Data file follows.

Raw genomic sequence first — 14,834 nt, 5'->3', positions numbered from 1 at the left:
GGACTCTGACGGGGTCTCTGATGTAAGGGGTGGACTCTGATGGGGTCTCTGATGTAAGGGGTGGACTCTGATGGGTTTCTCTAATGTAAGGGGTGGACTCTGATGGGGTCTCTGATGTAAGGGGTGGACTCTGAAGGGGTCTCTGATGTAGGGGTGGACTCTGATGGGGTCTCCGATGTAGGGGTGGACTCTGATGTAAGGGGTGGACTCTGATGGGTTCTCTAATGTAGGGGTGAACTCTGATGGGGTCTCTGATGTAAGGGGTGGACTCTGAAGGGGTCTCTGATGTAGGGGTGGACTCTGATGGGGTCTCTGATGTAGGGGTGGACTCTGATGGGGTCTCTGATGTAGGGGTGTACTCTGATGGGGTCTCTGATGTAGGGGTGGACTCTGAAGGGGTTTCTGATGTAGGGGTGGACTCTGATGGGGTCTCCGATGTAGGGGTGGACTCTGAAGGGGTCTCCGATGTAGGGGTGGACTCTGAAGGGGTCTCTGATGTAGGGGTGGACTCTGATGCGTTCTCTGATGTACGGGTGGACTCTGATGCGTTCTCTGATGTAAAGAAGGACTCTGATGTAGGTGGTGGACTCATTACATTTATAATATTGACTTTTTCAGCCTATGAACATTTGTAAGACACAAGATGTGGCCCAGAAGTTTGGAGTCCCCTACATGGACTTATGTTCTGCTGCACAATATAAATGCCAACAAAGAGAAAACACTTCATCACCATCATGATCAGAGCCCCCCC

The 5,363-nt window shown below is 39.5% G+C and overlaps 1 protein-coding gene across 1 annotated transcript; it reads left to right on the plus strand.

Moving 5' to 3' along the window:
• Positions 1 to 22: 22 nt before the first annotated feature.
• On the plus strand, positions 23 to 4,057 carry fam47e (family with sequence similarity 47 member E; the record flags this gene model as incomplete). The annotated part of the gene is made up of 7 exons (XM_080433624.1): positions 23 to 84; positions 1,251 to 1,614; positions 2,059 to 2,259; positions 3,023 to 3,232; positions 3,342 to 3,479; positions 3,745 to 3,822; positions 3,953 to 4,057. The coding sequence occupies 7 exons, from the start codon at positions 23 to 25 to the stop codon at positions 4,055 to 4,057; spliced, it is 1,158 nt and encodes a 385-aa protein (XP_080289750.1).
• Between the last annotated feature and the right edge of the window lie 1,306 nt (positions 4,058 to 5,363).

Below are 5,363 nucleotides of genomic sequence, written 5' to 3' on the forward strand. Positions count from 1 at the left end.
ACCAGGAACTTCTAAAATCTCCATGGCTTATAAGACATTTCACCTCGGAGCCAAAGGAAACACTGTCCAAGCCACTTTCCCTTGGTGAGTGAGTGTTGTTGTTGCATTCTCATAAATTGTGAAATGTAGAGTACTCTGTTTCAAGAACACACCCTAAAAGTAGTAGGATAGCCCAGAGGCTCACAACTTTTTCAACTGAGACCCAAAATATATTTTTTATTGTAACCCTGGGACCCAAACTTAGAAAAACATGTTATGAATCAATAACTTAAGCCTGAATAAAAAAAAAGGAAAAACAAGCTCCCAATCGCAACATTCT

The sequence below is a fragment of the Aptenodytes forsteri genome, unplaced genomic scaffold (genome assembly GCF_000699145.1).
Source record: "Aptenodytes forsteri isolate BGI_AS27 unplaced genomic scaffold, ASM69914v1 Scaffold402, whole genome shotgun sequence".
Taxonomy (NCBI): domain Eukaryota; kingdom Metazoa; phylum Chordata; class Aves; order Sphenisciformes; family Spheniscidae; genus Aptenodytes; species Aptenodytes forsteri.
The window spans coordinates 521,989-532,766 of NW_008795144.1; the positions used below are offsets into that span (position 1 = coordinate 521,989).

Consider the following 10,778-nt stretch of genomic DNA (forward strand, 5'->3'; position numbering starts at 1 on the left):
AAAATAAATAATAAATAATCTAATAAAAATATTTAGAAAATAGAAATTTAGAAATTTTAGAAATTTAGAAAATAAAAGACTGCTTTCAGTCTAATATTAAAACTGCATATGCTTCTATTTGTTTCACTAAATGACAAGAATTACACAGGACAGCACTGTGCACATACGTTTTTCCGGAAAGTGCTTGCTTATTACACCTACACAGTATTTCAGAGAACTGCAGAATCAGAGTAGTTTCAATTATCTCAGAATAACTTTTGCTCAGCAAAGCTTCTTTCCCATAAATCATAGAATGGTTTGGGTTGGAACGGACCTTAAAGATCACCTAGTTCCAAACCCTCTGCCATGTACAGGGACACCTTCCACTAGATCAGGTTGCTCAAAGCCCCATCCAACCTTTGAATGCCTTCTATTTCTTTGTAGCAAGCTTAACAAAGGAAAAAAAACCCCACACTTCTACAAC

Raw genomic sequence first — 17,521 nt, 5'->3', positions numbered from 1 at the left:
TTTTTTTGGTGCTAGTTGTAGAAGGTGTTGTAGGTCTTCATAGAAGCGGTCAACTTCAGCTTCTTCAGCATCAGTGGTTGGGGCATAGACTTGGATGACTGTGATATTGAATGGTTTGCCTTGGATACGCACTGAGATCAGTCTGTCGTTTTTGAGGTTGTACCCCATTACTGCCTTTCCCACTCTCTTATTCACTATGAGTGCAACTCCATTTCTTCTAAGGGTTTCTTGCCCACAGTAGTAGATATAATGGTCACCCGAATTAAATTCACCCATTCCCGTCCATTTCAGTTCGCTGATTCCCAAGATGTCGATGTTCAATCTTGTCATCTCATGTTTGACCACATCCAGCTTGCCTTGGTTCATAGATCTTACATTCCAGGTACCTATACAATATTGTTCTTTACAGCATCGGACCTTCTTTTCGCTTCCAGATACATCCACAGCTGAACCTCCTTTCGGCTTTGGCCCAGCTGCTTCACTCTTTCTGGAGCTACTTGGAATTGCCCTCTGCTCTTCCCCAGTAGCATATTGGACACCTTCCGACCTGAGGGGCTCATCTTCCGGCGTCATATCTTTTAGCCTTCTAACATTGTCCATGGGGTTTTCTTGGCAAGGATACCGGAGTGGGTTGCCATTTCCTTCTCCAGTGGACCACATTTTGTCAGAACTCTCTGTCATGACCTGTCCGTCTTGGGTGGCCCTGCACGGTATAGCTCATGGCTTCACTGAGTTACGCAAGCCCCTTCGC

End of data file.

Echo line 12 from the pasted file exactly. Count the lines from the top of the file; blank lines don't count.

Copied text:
Taxonomy (NCBI): domain Eukaryota; kingdom Metazoa; phylum Chordata; class Aves; order Sphenisciformes; family Spheniscidae; genus Aptenodytes; species Aptenodytes forsteri.